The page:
Targetting the BJP’s prime ministerial candidate Narendra Modi, Congress vice president Rahul Gandhi on Monday accused his government in Gujarat of “abetting and pushing the riots” of 2002.
The Congress government, in contrast, had tried to stop the 1984 anti-Sikh riots in Delhi, he said, even as he admitted some Congressmen were involved in those riots.
The difference between 2002 and 1984, Rahul said, was that the Gujarat government was involved in the riots.
“The difference between the ’84 riots and the riots in Gujarat was that in 1984 the government was trying to stop the riots. I remember, I was a child then, I remember the government was doing everything it could to stop the riots,” Rahul said in an interview to Times Now, his first to a news channel.
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“In Gujarat the opposite was the case. The government in Gujarat was actually abetting and pushing the riots further. So there is a huge difference between the two things, saying that innocent people dying is absolutely wrong,” he said.
Asked to explain how the Gujarat government abetted and pushed the riots, he said the claim was not his. “It’s not me…it’s the large number of people who were there, large number of people who saw actively the government of Gujarat being involved in the riots.”
While he deflected questions on whether he should tender an apology for the anti-Sikh riots, Gandhi admitted that “some Congressmen probably were involved” in them. “There is a legal process through which they have gone through. Some Congressmen have been punished for it,” he said.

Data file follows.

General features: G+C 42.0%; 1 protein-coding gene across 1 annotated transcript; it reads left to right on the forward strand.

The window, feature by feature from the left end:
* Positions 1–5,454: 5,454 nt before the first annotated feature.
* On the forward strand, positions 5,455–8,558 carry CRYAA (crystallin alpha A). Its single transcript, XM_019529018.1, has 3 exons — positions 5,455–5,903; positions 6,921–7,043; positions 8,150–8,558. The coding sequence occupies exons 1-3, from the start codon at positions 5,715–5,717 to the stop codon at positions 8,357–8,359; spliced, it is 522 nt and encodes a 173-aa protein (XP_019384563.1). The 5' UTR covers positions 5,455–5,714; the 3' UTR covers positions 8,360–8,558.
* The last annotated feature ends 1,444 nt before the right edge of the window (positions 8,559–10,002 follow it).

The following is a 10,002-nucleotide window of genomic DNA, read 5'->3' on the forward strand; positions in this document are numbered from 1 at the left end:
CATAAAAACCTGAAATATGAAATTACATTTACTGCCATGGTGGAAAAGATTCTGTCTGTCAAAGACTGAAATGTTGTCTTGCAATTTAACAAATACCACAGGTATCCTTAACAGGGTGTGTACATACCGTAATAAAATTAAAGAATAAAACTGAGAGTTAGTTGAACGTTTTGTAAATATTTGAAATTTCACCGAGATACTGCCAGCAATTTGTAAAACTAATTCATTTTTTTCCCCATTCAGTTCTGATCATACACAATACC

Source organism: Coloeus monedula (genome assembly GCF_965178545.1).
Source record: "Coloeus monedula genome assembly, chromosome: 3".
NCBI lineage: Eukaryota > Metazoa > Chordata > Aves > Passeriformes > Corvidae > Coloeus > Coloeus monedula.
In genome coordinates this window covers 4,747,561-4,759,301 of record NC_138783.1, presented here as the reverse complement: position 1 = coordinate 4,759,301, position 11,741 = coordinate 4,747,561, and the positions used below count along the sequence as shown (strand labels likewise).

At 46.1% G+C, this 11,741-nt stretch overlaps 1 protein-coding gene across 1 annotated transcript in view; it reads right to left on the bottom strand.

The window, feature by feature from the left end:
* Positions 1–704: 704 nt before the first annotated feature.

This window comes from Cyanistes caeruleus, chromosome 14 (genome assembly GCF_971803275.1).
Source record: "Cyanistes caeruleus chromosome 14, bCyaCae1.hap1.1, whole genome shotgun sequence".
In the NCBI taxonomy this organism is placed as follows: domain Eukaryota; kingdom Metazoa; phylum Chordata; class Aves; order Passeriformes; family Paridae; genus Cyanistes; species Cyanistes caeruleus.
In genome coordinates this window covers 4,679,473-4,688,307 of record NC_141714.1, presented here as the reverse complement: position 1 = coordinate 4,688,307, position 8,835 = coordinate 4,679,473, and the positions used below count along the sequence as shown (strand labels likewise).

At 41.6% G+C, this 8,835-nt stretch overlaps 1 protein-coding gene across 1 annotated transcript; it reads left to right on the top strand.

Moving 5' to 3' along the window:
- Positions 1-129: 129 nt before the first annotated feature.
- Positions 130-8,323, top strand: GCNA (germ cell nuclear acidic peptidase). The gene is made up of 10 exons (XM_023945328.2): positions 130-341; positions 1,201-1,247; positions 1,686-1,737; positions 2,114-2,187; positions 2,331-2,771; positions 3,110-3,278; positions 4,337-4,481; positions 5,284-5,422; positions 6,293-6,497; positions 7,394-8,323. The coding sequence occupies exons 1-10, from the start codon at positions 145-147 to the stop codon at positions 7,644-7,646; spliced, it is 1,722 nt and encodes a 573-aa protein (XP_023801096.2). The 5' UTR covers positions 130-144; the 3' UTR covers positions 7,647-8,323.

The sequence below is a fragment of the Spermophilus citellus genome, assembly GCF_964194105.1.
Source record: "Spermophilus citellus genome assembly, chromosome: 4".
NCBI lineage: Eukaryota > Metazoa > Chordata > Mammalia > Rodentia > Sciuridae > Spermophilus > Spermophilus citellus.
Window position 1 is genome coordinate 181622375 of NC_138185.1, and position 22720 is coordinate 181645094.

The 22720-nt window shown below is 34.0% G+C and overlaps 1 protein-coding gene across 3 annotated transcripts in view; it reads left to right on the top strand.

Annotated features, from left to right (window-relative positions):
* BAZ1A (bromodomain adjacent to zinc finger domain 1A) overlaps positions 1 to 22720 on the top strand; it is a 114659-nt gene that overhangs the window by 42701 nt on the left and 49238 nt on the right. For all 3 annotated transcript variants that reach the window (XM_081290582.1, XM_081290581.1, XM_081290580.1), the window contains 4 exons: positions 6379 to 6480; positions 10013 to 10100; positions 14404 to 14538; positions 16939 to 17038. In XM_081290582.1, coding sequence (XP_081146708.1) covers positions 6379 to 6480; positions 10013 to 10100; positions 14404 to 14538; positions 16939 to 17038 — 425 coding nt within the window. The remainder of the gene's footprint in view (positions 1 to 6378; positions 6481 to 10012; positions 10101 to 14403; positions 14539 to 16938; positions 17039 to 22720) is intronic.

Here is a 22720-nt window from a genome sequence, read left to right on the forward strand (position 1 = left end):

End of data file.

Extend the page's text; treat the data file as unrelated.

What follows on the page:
Gandhi, for most part of the 90-minute interview, repeated what he called the “fundamental political issue at hand” – changing the present political system to end the concentration of power in a few hands and opening up systems and processes to bring in youth and empowering them and women. He also referred frequently to the RTI and Lokpal laws enacted by the UPA government and used these arguments to deflect questions.
For instance, asked how Modi can be held responsible for the 2002 riots when the courts have given him a clean chit, he replied: “Our political party is fighting an ideological battle against the BJP and let me draw out the two pillars – our party believes that women should be empowered, democracy should go to every house, that RTI, and the MNREGA paradigm should be further expanded. The BJP believes power should be extremely concentrated in this country, few people should run this country and the large mass of this country should have no voice.”
Rahul also said he was in favour of bringing political parties under the RTI if there was unanimity among parties. But expanding the ambit of RTI only to include parties could create an imbalance, he said.
“If you only put RTI into one pillar and you don’t have RTI in, for example, the judiciary and the press and in other areas then you might create an imbalance. Am I for opening up? Am I for bringing RTI into as many places possible? Absolutely. Am I for creating an imbalance and weakening the legislative structures of this country. No I am not,” he said.
Gandhi reiterated that the Congress could learn some things from the Aam Aadmi Party and defended its decision to support its government in Delhi.
“We thought we would assist them, because our party felt we should give them a chance to prove themselves and one can see what they are doing and one can see exactly how much they have proved themselves.”